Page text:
House seeks feedback on cyber challenges posed by legacy systems
The House Energy and Commerce Committee has issued a request for information from industry stakeholders on how to address the cybersecurity challenges posed by legacy healthcare technologies and medical devices.
“While healthcare cybersecurity is a complex, nuanced challenge with many different contributing factors, the use of legacy technologies, which are typically more insecure than their modern counterparts, continues to be a root cause of many incidents,” states the RFI.
The committee is chaired by Greg Walden (R-Ore.) and ranking member Frank Pallone (D-N.J.).
“The healthcare sector and medical technologies face the same challenge that has vexed the information technology (IT) industry for decades; digital technologies age faster and less gracefully than their physical counterparts,” the panel’s document notes.
At the same time, lawmakers point out that medical technologies are significantly more specialized than traditional IT products and typically are vastly more expensive than consumer or enterprise IT. As a result, they contend that it is difficult to replace these technologies outright, or it is cost prohibitive to conduct widespread technology replacements.
The committee referenced a May 2017 incident in which hundreds of thousands of computers worldwide were compromised by the WannaCry ransomware in at least 150 countries, including the National Health Service in the United Kingdom, where the cyberattack froze computers at hospitals and forced the closure of emergency departments. WannaCry affected systems through a “flaw in a 30-year-old software protocol,” according to the RFI.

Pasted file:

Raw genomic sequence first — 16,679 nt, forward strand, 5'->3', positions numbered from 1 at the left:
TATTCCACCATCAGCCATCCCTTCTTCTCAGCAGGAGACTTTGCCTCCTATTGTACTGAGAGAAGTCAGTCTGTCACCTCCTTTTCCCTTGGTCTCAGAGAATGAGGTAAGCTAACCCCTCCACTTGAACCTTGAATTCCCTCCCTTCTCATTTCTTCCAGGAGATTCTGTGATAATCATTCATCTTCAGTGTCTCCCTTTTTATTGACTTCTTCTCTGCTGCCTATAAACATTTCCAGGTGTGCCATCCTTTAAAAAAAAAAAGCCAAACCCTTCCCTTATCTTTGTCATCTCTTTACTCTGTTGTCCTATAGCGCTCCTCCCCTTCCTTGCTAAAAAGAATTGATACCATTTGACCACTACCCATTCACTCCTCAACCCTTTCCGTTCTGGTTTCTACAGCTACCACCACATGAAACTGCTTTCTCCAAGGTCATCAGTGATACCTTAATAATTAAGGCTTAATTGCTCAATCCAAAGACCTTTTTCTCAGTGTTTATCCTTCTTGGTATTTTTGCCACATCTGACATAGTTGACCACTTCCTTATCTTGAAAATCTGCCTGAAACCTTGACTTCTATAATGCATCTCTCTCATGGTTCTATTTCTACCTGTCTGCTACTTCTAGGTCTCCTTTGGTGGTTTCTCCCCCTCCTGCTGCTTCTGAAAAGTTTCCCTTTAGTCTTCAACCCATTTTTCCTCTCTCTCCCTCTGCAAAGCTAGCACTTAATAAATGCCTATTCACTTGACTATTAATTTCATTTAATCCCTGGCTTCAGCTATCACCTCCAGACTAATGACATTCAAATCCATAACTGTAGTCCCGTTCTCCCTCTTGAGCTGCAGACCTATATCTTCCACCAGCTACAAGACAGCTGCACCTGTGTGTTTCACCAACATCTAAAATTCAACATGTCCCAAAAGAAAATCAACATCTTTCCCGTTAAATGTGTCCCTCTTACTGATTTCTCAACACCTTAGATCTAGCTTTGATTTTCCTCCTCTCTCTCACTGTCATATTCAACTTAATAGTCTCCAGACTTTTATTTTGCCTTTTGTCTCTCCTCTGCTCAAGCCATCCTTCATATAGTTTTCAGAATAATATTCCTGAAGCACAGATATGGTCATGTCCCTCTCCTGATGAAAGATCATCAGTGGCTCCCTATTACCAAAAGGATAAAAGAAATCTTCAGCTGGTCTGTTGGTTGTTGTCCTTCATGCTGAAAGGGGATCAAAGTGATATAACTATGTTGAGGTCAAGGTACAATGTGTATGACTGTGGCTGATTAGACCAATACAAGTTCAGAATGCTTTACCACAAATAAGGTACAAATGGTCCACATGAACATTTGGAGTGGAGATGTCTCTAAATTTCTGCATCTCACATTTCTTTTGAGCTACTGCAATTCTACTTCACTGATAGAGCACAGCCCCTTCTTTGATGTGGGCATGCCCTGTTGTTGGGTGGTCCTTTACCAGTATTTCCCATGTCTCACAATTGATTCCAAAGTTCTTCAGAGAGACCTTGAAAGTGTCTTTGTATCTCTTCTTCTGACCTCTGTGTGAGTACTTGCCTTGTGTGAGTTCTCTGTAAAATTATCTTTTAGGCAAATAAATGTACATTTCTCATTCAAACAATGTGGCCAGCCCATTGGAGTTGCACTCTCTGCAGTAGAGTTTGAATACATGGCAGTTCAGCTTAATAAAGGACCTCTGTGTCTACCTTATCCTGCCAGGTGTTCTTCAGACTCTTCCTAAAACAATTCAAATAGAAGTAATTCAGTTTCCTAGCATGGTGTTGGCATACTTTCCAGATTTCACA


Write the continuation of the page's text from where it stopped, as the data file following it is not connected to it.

“The United States healthcare sector escaped the worst of the danger due to the timely intervention of an independent security researcher,” state the members of Congress. “However, the existence of this severely outdated protocol throughout modern medical networks—including within devices such as MRIs and X-ray machines, in addition to traditional desktops—alerted stakeholders to the pervasiveness and severity of the legacy problem in healthcare.”
Going forward, the committee would like stakeholder recommendations for best practices in how to handle the challenges created by legacy technologies. Lawmakers will accept public input from all parts of the healthcare sector until May 31.
Responses to the RFI can be emailed to firstname.lastname@example.org. All submissions will be made publicly available.